A Year in Shorts Day 116: "Period. End of Sentence."

One of the great things about documentaries is how versatile they are. Not only in terms of form and subject, but in terms of what the filmmakers are hoping they do. Some just seek to inform; others want to entertain. And still some documentaries exist in order to effect social change. 2018’s Period. End of Sentence is one such film. And I’m happy to say that the film definitely succeeded in their mission, at least in my neck of the woods. After that, winning an Oscar almost seems secondary!

(via Wikipedia)

Directed by Rayka Zehtabchi and released in 2018, Period. End of Sentence. is a "social issue" documentary, with the issue in this case being menstruation and the taboos that often surround it in India. The film specifically focuses on a group of women in Hapur, India, who learn how to make cheap and safe sanitary pads with the help of a machine invented by Arunachalam Muruganantham. On first glance it might sound like a strange subject for a film, but the film manages to be consistently engaging and informative, covering how this machine not only supports women's health, but also allows them to be empowered while supporting their local economy. That's a lot of ground to cover in under half an hour, and at times it feels as if the film might have been better served as a feature. But I suppose there's nothing wrong with a film that leaves you wanting more, is there?

As for this film's personal connection with me, it's slight, but significant! To allow you to peak behind the curtain a bit, I tried to get The Great Oscar Baiter off the ground with a friend of mine back in 2019, but as a podcast, not a blog. Part of the idea for our pilot episode was to cover not only the most recent Best Picture winner (in this case, Green Book), but the winners in all the Shorts categories as well- Bao (Animated), Skin (Live Action) and- of course- Period. End of Sentence. in Documentary.

Well for a variety of reasons that didn't quite work out and it'd be over a year before The Great Oscar Baiter officially launched as the blog you all know and love. In hindsight, recording the pilot on the opening weekend of Avengers: Endgame when I had already seen the film and my cohost hadn't might have been a mistake; making a running gag out of that fact certainly was! Still, I don't regret the experience (well, mostly- I regret having to purchase Skin just so I could watch it), as Period. End of Sentence. allowed me to help my brother graduate college.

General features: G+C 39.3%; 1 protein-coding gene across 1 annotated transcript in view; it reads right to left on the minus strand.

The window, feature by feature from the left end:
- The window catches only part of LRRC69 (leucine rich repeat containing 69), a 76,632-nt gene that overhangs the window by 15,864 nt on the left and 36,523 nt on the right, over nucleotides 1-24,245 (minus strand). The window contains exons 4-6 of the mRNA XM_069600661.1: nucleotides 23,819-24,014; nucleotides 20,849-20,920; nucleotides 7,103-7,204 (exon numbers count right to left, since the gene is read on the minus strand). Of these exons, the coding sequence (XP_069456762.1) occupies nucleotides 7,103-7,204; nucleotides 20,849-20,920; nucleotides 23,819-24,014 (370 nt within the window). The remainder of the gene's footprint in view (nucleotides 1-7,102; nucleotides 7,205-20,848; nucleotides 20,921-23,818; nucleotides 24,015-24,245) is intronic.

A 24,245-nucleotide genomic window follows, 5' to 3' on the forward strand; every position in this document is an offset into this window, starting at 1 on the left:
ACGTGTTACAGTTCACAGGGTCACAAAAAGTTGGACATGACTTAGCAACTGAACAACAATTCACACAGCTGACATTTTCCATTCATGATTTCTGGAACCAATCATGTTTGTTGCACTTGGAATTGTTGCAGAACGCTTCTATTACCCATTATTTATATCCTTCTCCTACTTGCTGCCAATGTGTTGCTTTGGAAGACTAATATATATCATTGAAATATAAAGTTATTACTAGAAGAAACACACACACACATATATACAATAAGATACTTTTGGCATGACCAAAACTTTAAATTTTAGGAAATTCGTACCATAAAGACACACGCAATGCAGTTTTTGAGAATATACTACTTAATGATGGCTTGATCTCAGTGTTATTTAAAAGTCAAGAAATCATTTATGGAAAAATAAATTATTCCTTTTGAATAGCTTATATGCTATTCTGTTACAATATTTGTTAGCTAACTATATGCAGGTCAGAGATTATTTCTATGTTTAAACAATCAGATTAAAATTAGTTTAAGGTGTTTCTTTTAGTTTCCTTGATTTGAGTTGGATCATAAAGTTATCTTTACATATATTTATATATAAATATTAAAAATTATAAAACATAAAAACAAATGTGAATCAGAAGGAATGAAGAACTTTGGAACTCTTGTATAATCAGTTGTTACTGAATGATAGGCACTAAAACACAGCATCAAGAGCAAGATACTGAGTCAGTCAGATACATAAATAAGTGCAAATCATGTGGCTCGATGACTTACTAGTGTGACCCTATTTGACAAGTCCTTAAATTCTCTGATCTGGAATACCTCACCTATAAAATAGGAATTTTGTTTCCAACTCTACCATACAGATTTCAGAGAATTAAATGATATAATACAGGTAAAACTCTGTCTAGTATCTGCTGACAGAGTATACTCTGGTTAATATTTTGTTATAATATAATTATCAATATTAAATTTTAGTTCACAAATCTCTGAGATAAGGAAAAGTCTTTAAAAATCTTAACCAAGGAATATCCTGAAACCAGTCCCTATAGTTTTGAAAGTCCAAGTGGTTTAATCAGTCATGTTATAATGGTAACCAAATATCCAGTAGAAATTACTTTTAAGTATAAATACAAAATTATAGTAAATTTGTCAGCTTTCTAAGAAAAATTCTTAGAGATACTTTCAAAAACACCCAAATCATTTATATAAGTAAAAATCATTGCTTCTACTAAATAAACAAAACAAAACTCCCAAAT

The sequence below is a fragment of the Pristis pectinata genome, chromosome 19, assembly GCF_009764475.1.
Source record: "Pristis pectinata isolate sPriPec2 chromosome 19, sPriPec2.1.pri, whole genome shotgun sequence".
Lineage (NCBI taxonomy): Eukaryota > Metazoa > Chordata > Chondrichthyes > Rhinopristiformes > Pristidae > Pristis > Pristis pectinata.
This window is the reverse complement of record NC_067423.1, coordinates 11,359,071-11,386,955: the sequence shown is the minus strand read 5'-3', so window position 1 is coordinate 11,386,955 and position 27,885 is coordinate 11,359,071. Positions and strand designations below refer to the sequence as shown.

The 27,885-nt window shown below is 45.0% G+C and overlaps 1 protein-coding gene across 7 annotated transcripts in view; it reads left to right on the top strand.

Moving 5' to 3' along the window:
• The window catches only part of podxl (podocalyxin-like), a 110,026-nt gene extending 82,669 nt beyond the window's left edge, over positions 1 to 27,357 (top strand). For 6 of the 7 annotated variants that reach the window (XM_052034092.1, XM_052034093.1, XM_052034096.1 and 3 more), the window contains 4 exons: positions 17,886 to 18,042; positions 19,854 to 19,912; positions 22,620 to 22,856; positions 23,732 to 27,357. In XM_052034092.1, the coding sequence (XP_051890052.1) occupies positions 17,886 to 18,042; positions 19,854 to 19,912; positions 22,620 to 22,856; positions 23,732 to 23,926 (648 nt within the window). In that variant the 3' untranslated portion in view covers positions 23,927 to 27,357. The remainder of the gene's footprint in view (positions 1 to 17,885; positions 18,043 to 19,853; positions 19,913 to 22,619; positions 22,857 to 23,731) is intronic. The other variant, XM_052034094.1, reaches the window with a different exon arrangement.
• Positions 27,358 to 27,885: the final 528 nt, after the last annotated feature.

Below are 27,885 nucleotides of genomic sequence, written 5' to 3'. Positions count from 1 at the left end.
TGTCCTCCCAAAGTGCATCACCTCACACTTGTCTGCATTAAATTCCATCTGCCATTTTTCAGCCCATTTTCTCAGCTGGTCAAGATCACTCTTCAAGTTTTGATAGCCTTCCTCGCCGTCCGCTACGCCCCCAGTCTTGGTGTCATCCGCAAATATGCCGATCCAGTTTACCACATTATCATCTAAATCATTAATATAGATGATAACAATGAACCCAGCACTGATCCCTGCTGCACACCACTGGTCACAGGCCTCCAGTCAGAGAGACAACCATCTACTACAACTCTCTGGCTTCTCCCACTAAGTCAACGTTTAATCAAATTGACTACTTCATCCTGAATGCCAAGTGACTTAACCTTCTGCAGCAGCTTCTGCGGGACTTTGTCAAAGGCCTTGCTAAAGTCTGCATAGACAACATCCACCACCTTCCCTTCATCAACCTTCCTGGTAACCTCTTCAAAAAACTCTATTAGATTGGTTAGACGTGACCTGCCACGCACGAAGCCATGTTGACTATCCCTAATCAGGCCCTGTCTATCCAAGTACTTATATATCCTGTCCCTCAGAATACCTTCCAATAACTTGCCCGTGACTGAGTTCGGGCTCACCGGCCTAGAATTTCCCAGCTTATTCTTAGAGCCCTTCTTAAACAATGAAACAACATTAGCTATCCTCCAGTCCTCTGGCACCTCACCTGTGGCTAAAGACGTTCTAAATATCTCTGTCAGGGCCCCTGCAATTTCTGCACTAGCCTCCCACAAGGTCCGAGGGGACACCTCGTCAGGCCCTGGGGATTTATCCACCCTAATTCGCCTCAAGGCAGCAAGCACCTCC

Seriously though, I am NOT looking forward to covering this one...

(via Wikipedia)

As my brother neared the end of his senior year he needed an idea for his capstone project and couldn't think of what to do. Having just seen Period. End of Sentence., I told him he should look into The Pad Project and see if he could do something with that. And I can't imagine he's the only one who has done something similar! We've covered a lot of Oscar-winning films in our Year in Shorts so far, but how many of them can say they're making a difference in the world, no matter how small?

Period. End of Sentence. is a very good film, managing to pack a great deal of information into a relatively short period of time. While it may not be the most entertaining or artistically daring of documentaries, it effectively raises awareness about an issue a lot of people probably hadn't even thought about, and that alone is worth commending. And as Rayka Zehtabchi pointed out when she accepted her Oscar- How wild is it that a film about periods won an Academy Award?

For more information on how you can support The Pad Project, you can follow the link here.

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